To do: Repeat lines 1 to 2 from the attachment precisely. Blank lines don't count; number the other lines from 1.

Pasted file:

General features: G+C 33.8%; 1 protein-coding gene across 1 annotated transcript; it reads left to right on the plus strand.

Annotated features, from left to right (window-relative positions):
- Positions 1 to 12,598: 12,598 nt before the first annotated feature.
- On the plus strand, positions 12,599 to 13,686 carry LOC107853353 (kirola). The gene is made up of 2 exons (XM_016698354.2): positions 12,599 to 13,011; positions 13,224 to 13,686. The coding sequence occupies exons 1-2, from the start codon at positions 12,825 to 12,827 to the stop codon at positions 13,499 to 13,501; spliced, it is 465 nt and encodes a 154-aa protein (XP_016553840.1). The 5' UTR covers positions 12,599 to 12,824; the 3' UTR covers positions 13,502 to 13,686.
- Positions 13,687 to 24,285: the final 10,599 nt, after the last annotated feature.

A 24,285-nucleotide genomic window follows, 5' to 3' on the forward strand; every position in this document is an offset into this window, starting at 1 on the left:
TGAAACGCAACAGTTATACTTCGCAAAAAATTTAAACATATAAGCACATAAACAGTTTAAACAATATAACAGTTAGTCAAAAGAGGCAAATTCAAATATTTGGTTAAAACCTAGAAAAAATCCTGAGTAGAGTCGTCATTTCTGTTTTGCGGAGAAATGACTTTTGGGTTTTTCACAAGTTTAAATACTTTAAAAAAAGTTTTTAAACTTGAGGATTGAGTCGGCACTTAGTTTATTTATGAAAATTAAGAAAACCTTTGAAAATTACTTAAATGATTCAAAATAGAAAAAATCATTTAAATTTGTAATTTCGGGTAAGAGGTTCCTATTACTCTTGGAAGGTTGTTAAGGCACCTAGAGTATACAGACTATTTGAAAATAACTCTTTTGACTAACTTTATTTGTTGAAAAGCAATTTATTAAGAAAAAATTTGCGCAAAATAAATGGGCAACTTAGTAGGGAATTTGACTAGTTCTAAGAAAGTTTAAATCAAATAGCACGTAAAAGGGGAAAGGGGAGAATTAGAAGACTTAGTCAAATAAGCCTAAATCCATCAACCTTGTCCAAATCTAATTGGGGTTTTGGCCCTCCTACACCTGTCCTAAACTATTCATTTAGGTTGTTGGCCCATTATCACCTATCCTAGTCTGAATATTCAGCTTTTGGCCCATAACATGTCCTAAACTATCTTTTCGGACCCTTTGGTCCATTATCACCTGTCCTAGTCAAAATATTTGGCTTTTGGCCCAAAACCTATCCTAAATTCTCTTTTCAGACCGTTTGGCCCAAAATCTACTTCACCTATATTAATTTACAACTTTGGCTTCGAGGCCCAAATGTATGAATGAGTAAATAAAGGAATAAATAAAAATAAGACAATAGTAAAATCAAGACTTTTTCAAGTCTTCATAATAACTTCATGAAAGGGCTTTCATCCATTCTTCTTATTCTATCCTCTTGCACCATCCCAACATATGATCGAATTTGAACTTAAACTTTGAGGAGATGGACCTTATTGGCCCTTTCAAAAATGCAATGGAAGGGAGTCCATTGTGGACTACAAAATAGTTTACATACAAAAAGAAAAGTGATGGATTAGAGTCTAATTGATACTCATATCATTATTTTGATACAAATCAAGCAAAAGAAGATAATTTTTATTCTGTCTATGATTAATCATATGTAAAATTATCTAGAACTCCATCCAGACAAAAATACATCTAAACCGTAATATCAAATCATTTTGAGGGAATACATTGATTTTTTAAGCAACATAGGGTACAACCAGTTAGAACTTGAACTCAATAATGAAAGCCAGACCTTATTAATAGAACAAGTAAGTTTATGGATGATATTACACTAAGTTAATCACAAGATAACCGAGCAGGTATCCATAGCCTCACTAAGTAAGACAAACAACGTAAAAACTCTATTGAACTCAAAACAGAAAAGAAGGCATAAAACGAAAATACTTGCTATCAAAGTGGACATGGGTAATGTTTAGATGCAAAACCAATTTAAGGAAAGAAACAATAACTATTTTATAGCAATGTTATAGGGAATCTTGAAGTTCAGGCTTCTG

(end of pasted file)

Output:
General features: G+C 33.8%; 1 protein-coding gene across 1 annotated transcript; it reads left to right on the plus strand.

Annotated features, from left to right (window-relative positions):